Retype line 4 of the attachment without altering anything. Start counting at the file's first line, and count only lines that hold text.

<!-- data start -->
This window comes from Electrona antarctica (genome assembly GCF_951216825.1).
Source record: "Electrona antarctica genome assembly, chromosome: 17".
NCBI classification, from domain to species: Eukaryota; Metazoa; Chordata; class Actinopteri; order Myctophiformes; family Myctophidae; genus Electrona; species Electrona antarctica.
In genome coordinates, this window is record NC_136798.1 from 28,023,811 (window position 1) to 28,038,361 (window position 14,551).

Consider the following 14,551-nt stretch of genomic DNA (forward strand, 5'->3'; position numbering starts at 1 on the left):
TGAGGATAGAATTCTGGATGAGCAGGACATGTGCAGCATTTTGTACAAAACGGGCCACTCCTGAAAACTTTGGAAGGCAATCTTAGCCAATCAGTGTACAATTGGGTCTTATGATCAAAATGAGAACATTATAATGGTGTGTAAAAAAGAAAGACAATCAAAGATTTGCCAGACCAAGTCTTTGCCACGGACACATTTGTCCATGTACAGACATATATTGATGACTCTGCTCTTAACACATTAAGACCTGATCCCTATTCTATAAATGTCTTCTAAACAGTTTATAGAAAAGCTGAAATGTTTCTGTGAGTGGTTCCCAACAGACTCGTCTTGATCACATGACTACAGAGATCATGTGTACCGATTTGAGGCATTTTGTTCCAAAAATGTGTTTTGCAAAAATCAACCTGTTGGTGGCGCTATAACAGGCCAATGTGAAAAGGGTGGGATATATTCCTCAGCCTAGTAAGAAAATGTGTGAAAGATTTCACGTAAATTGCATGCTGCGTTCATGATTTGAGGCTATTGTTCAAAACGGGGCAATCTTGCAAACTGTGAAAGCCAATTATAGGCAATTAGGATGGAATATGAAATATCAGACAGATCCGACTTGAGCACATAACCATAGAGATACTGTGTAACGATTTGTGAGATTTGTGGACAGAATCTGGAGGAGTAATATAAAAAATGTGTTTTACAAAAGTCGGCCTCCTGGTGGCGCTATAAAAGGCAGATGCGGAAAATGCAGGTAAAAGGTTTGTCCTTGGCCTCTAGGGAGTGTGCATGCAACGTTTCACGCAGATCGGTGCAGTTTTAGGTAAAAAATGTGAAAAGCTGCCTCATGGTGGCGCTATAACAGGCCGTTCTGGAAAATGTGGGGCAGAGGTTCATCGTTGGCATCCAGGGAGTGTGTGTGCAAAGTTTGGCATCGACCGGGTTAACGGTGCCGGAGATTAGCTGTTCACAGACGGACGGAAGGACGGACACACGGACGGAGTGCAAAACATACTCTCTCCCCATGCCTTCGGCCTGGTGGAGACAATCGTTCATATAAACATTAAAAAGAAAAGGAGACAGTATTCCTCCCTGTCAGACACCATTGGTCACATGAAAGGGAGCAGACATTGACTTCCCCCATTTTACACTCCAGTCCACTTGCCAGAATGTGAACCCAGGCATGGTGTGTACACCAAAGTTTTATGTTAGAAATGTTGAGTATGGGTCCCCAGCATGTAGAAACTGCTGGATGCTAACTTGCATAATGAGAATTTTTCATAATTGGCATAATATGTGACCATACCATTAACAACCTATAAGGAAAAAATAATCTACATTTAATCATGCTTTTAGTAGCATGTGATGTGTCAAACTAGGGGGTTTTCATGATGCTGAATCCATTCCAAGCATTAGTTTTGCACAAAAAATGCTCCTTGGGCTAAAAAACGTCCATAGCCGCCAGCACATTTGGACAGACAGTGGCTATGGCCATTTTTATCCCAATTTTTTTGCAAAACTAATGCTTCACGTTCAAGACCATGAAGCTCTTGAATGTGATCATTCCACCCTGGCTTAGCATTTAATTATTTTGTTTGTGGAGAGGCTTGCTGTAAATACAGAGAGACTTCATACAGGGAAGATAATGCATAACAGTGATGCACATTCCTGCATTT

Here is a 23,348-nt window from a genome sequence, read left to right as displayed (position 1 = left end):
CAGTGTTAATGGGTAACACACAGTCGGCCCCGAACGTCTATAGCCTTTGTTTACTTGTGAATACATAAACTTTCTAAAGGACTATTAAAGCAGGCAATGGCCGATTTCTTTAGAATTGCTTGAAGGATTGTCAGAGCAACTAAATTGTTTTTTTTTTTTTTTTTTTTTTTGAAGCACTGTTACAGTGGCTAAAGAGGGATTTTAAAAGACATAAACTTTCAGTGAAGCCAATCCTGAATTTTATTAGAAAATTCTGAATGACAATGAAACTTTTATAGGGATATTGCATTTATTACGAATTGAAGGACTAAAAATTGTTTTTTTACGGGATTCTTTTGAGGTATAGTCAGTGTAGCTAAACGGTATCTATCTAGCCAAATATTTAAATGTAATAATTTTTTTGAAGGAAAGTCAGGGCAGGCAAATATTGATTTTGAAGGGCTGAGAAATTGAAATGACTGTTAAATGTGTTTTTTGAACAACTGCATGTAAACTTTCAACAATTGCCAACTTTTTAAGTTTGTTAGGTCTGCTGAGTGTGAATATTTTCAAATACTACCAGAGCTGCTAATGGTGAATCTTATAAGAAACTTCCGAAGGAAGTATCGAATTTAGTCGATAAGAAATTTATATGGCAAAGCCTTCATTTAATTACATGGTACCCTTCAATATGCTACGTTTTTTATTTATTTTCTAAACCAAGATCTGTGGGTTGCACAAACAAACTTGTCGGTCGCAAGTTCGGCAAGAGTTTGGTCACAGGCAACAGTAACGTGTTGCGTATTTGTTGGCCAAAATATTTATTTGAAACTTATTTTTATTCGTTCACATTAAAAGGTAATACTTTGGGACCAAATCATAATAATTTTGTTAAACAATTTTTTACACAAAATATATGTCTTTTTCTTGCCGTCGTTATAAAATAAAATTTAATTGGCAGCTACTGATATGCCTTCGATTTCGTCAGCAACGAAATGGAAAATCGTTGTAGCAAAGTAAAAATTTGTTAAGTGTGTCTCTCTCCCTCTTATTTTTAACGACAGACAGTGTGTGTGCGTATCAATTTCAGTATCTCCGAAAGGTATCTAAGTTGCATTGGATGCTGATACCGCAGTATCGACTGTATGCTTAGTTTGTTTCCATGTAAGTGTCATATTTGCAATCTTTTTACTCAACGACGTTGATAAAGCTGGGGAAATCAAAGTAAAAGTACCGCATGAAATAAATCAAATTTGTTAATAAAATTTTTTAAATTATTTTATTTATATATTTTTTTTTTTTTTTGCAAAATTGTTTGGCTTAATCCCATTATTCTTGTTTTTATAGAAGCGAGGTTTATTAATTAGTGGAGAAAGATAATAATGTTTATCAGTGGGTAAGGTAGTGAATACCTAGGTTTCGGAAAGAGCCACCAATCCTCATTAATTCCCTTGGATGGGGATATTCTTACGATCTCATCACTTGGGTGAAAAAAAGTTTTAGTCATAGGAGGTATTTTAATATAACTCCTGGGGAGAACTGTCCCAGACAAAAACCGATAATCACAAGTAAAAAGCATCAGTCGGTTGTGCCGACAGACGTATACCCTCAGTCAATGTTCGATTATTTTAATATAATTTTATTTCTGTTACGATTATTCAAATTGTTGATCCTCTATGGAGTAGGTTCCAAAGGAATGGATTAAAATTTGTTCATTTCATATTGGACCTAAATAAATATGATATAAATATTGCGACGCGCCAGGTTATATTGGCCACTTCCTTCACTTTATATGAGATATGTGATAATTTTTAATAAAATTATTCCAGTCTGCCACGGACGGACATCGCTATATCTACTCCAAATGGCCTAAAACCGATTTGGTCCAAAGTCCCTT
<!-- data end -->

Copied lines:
In genome coordinates, this window is record NC_136798.1 from 28,023,811 (window position 1) to 28,038,361 (window position 14,551).